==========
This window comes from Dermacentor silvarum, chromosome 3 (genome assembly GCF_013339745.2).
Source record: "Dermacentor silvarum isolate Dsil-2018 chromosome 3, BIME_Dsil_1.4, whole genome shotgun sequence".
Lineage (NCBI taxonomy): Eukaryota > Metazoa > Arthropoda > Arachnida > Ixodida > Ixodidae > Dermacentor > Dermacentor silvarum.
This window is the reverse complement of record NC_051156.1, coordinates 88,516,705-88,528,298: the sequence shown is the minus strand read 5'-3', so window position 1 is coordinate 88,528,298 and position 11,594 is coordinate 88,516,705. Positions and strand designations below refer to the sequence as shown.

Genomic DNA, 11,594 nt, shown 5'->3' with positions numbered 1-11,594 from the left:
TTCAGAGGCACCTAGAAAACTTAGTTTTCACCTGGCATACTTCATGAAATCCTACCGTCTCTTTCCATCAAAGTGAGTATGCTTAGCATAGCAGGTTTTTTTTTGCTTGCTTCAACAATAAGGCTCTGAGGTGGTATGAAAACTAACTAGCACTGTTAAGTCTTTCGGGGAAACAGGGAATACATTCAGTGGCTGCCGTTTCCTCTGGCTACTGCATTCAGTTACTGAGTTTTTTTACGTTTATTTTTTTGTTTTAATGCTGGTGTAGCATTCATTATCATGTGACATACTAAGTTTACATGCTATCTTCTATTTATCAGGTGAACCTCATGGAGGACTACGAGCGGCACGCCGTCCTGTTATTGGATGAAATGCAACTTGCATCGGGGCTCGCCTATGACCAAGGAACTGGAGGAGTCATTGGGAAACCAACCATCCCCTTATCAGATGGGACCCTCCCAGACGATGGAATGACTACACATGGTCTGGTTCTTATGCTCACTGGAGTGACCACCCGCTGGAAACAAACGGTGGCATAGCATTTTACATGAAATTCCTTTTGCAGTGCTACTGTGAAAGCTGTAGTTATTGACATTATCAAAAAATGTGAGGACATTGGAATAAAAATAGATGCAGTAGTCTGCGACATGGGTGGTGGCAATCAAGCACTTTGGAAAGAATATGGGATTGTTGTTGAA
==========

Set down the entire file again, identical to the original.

This window comes from Dermacentor silvarum, chromosome 3 (genome assembly GCF_013339745.2).
Source record: "Dermacentor silvarum isolate Dsil-2018 chromosome 3, BIME_Dsil_1.4, whole genome shotgun sequence".
Lineage (NCBI taxonomy): Eukaryota > Metazoa > Arthropoda > Arachnida > Ixodida > Ixodidae > Dermacentor > Dermacentor silvarum.
This window is the reverse complement of record NC_051156.1, coordinates 88,516,705-88,528,298: the sequence shown is the minus strand read 5'-3', so window position 1 is coordinate 88,528,298 and position 11,594 is coordinate 88,516,705. Positions and strand designations below refer to the sequence as shown.

Genomic DNA, 11,594 nt, shown 5'->3' with positions numbered 1-11,594 from the left:
TTCAGAGGCACCTAGAAAACTTAGTTTTCACCTGGCATACTTCATGAAATCCTACCGTCTCTTTCCATCAAAGTGAGTATGCTTAGCATAGCAGGTTTTTTTTTGCTTGCTTCAACAATAAGGCTCTGAGGTGGTATGAAAACTAACTAGCACTGTTAAGTCTTTCGGGGAAACAGGGAATACATTCAGTGGCTGCCGTTTCCTCTGGCTACTGCATTCAGTTACTGAGTTTTTTTACGTTTATTTTTTTGTTTTAATGCTGGTGTAGCATTCATTATCATGTGACATACTAAGTTTACATGCTATCTTCTATTTATCAGGTGAACCTCATGGAGGACTACGAGCGGCACGCCGTCCTGTTATTGGATGAAATGCAACTTGCATCGGGGCTCGCCTATGACCAAGGAACTGGAGGAGTCATTGGGAAACCAACCATCCCCTTATCAGATGGGACCCTCCCAGACGATGGAATGACTACACATGGTCTGGTTCTTATGCTCACTGGAGTGACCACCCGCTGGAAACAAACGGTGGCATAGCATTTTACATGAAATTCCTTTTGCAGTGCTACTGTGAAAGCTGTAGTTATTGACATTATCAAAAAATGTGAGGACATTGGAATAAAAATAGATGCAGTAGTCTGCGACATGGGTGGTGGCAATCAAGCACTTTGGAAAGAATATGGGATTGTTGTTGAA